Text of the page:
Prices are much as before, so expect to pay somewhere in the £16,000 to £21,000 (ex VAT) for your Vauxhall Combo, which is very class-competitive. Lots of fresh technology’s been delivered this time round, our favourite feature being the sensor-based load indicator that warns you if the van is overloaded. Once the engine is switched on, a white LED lights up if the weight exceeds 80% of the permitted payload. If the weight is above the limit, an orange signal with an exclamation mark lights up. Why has no one thought of this before?
Other innovations available include a Rear View Camera that acts as a “digital” rear view mirror, while a second camera in the passenger side door mirror ensures that the driver has an additional blind spot detection aid. Then there’s the ‘Flank Guard’, a sensor-based system that supports the driver while turning at low speeds, providing a warning when there is a risk that the vehicle side will collide with an obstacle. Intelligrip, an electronic traction control system, is also available.
A plethora of driver assistance technology is available too, including Forward Collision Alert with pedestrian detection and Automatic Emergency Braking, Lane Keep Assist, Hill Descent Control, Intelligent Speed Adaptation, Automatic Cruise Control, Driver Drowsiness Alert and Speed Sign Recognition.
For potential Vauxhall Combo buyers, the practical facts make compulsive reading. No other rival can better this Vauxhall’s maximum potential carriage capacity of up to 4.4m3. And you’ll do well to better this contender when it comes to wheelbase length, potential payload, rear axle load, maximum load length or maximum load height. Short wheelbase, long wheelbase and crew van body styles are available. And this little LCV can carry a load volume of up to 4.4m3 and a payload of up to a tonne. Longer items up to 3,440mm, such as pipes and ladders, can be stored safely and securely, thanks to the rear swing doors and the useful ‘FlexCargo’ loading hatch that opens through to the cab. The cargo area has easily enough room to slide in the usual Euro pallet.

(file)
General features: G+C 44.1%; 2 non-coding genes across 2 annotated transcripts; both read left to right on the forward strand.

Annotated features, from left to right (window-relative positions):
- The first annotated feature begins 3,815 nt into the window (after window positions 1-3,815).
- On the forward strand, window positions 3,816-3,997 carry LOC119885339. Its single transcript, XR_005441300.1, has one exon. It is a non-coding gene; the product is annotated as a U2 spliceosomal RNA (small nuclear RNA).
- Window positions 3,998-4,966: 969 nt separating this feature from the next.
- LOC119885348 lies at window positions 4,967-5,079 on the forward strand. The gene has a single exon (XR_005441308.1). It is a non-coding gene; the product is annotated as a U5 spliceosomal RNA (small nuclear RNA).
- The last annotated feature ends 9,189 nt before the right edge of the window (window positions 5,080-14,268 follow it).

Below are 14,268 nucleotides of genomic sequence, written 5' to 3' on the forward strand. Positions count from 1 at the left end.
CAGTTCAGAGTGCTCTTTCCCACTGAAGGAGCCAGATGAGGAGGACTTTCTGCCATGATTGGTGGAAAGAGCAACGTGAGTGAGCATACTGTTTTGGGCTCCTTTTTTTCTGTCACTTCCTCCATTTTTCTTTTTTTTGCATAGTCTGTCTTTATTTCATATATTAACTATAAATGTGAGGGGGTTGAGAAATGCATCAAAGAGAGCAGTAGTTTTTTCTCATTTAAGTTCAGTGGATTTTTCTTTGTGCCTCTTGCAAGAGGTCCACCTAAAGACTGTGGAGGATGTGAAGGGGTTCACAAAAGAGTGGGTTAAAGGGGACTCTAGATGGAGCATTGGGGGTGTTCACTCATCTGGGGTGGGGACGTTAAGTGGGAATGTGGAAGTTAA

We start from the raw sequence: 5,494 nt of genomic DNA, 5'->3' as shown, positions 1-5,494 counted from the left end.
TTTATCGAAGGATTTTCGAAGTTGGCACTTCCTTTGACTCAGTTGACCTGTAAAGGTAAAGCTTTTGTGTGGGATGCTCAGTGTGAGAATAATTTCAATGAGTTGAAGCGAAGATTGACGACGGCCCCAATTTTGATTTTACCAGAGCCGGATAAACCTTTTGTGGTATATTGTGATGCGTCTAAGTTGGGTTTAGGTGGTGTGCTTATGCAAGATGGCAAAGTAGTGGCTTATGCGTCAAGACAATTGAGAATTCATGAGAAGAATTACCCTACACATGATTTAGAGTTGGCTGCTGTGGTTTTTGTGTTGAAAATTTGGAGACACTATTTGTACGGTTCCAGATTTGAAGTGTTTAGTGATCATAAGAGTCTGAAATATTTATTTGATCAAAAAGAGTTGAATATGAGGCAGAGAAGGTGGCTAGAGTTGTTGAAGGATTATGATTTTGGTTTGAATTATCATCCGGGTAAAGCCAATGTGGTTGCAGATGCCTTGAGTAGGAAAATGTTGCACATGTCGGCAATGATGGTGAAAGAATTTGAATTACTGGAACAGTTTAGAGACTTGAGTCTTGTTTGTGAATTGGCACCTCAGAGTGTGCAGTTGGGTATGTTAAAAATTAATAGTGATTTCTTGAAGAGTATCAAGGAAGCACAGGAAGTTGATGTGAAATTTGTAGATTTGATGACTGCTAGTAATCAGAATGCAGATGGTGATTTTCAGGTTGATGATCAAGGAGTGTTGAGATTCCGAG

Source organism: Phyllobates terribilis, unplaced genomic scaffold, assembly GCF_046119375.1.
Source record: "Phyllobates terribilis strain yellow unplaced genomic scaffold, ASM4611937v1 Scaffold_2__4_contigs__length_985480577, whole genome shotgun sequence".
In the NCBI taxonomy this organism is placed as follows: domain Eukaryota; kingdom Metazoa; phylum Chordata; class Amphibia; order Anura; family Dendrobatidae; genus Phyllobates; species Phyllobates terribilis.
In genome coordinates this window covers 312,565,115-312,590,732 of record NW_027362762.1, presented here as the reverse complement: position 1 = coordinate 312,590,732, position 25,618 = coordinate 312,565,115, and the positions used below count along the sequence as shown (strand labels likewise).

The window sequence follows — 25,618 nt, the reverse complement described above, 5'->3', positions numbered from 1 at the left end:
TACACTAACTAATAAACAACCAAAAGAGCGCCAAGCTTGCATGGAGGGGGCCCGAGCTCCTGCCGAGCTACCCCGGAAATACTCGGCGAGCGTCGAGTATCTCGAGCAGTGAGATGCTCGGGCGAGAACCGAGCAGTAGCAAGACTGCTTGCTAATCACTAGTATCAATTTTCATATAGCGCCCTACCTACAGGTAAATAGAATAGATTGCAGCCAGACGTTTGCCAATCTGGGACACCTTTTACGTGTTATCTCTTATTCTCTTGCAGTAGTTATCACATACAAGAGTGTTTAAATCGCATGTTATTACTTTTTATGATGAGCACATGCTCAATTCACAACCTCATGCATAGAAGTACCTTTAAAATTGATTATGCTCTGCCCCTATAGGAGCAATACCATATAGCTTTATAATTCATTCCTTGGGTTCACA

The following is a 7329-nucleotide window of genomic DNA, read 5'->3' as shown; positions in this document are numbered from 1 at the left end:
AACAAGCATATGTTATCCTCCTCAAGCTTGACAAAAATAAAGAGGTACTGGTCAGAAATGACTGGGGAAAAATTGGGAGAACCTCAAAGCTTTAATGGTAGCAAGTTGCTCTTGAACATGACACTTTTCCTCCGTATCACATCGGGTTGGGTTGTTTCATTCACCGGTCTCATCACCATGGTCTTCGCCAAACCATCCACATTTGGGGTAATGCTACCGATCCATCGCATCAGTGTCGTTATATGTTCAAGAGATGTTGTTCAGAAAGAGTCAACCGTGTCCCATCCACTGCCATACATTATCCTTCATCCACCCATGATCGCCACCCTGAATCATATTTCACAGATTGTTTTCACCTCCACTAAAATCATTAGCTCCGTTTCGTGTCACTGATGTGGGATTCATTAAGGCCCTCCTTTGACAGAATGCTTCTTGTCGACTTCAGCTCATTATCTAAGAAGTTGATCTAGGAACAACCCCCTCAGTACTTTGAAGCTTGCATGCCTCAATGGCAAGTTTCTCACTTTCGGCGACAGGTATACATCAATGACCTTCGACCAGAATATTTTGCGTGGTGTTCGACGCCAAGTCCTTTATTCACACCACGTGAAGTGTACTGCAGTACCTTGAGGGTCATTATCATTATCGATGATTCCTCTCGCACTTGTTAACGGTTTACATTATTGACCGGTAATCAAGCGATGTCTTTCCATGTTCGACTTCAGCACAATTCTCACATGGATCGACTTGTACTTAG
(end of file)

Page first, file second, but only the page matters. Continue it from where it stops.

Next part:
And running costs? Well here, there’s little for operators to worry about. Returns from the various turbo-charged, direct injection petrol and diesel engines are competitive, CO2 emissions starting from 111g/km and fuel economy of up to 67.3mpg possible for the 1.5-litre 100PS diesel. The 1.5-litre 130PS diesel manages 65.7mpg and 113g/km. And the 1.2-litre 110PS petrol variant delivers 51.4mpg and 125g/km. All powertrains meet the stringent Euro 6d-TEMP emissions standard.
You’ll also need to know that Vauxhall vans includes a three-year, 60,000 mile warranty as standard, a package that can be extended up to five years and 100,000 miles at extra cost. A year’s free breakdown cover is also provided, along with a six-year anti-corrosion guarantee. Service intervals are at 20,000 miles or every 12 months, depending on which comes round sooner and you can opt for a service plan that lets you pay monthly to spread the cost of regular work to your car. As part of this, Vauxhall vans offer discounts on wear and tear items, such as brake pads and windscreen wipers.
Vauxhall vans builds more vans in Britain than anyone else. More importantly, it sells more vans in Britain than anyone else. But that position in the market can’t be maintained unless the brand is properly represented in the compact van segment. This fourth generation Combo ensures that it is, delivering impressive practicality and an impressive set of running costs.
You won’t see this model making too many headlines, but the reality is that it’s one of the most complete vehicles that the brand makes. Quietly concentrating on the things that really matter to operators, to many it’ll be invisible, just one of those fixtures of the urban environment that blend into the background. But then, sometimes the very best designs have the very lowest impact. What’s important is that this Vauxhall Combo does more than enough to be spotted by the people who count. People who’ll find this Vauxhall van difficult to ignore in their search for a compact van. Job done.